Earth Day, farm policy, and what consumers need to know

To honor Earth Day, an organic farmer and journalist considers farm policy in this political year.

Sound Consumer | April 2004

by A.V. Krebs, Editor/Publisher, Agribusiness Examiner

Collage of four images, part of the cover artwork for the April 2004 Sound Consumer

(April 2004) — Food, next to life itself, is our greatest common denominator. A reflection of the culture it feeds, its availability, quality, price, and its moral and religious significance make it literally history's "staff of life."

As we in the United States celebrate another Earth Day, spring equinox and planting season, many PCC shoppers and other consumers are increasingly aware that our nation's traditional claim as home to the cheapest and safest fed people on earth is beginning to ring hollow, even as government and corporate agribusiness seek to perpetuate such myths. As one reads the headlines, it's clear that farmers as well as consumers are paying a higher and higher quantitative and qualitative price for food, although it's often obscured behind advertising or official reassurances.

Large corporations seeking to control the food system have besieged family farm agriculture in recent decades. To corporations, food is no longer viewed first and foremost as a sustainer of life. Instead, it's a major source of cash flow, economic leverage, a form of currency, a tool of international politics, an instrument of power — a weapon. Increasing market concentration, calls for more "free trade," lower commodity prices, and the bogus need for greater "efficiency" and "competition" all have a devastating effect on rural communities and the agricultural economy that sustains us.

For the most part, farmers — due to a desire to align themselves with the managerial class, historical allegiance to a conservative political tradition, and a need to survive — have acquiesced to the political and economic power of agribusiness. Consumers, meanwhile, accustomed to having ample supplies of food, generally remain impervious to the fallout from such power as they glorify farming and the rural life while often denigrating the farmer. Thus, eating has become a political act.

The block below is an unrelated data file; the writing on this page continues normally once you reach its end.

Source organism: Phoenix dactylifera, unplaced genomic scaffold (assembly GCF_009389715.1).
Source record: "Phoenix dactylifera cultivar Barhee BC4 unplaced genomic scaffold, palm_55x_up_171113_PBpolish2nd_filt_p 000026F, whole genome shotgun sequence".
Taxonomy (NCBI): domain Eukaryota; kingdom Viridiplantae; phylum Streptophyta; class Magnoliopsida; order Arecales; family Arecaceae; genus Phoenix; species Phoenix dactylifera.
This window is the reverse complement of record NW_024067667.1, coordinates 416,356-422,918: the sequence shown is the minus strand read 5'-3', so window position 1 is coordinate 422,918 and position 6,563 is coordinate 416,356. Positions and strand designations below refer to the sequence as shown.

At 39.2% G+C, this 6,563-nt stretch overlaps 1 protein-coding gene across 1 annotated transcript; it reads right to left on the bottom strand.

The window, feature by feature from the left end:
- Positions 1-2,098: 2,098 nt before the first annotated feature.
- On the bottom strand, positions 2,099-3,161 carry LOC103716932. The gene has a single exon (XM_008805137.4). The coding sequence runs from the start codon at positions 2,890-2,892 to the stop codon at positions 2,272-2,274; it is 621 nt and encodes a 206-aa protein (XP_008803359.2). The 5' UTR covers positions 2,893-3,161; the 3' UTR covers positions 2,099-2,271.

Most consumers, moreover, have little or no knowledge of government farm policy and its affects. Following are a few key points to understand.

Collage of two images, part of the cover artwork for the April 2004 Sound Consumer

The politics of farm policy
For our nation's family farmers, Presidential election years usually are filled not only with empty promises, but also generous amounts of political stereotyping. 2004 seems to be no exception. Trade issues, genetic engineering, mad cow scares and subsidies undoubtedly will be addressed as this year's campaign progresses.

Yet two key issues concerning family farmers — fair prices for their products and fair and competitive markets — likely will be ignored. These two issues should be top priority for any candidate.

Twenty years ago, Jim Hightower, the former Texas agricultural commissioner and former chair of the Democratic National Committee Agricultural Council, said that the family farmer's problems all boil down to just one issue — price. "The overwhelming consensus among participating farmers (is) that other concerns — overproduction, soil and water conservation, high interest rates, lack of credit, entry by young farmers, the depressed farm service industry, and the high cost of our farm program — could and would be solved when farmers received a fair price for their products." 1